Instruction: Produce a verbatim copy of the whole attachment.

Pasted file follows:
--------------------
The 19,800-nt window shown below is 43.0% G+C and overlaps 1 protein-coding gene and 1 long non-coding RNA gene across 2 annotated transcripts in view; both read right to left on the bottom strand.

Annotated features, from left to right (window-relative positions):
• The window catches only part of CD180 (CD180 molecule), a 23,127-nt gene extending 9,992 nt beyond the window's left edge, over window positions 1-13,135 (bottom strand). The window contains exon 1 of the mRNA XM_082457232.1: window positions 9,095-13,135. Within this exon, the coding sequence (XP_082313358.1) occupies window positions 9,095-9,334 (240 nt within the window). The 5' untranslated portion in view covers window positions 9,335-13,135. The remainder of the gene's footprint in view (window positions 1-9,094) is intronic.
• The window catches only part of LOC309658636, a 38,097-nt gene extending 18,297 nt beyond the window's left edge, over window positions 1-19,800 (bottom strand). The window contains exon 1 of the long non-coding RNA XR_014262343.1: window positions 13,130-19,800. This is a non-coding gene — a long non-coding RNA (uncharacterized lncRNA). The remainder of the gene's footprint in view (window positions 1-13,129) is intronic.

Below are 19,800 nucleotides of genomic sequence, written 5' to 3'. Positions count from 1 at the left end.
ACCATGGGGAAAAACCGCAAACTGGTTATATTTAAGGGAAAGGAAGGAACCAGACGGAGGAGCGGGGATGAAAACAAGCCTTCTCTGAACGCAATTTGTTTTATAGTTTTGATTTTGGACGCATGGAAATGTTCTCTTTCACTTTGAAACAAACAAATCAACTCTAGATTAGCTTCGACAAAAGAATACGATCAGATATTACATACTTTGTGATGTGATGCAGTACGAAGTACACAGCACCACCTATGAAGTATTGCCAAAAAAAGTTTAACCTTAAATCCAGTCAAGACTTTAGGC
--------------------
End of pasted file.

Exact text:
The 19,800-nt window shown below is 43.0% G+C and overlaps 1 protein-coding gene and 1 long non-coding RNA gene across 2 annotated transcripts in view; both read right to left on the bottom strand.

Annotated features, from left to right (window-relative positions):
• The window catches only part of CD180 (CD180 molecule), a 23,127-nt gene extending 9,992 nt beyond the window's left edge, over window positions 1-13,135 (bottom strand). The window contains exon 1 of the mRNA XM_082457232.1: window positions 9,095-13,135. Within this exon, the coding sequence (XP_082313358.1) occupies window positions 9,095-9,334 (240 nt within the window). The 5' untranslated portion in view covers window positions 9,335-13,135. The remainder of the gene's footprint in view (window positions 1-9,094) is intronic.
• The window catches only part of LOC309658636, a 38,097-nt gene extending 18,297 nt beyond the window's left edge, over window positions 1-19,800 (bottom strand). The window contains exon 1 of the long non-coding RNA XR_014262343.1: window positions 13,130-19,800. This is a non-coding gene — a long non-coding RNA (uncharacterized lncRNA). The remainder of the gene's footprint in view (window positions 1-13,129) is intronic.

Below are 19,800 nucleotides of genomic sequence, written 5' to 3'. Positions count from 1 at the left end.
ACCATGGGGAAAAACCGCAAACTGGTTATATTTAAGGGAAAGGAAGGAACCAGACGGAGGAGCGGGGATGAAAACAAGCCTTCTCTGAACGCAATTTGTTTTATAGTTTTGATTTTGGACGCATGGAAATGTTCTCTTTCACTTTGAAACAAACAAATCAACTCTAGATTAGCTTCGACAAAAGAATACGATCAGATATTACATACTTTGTGATGTGATGCAGTACGAAGTACACAGCACCACCTATGAAGTATTGCCAAAAAAAGTTTAACCTTAAATCCAGTCAAGACTTTAGGC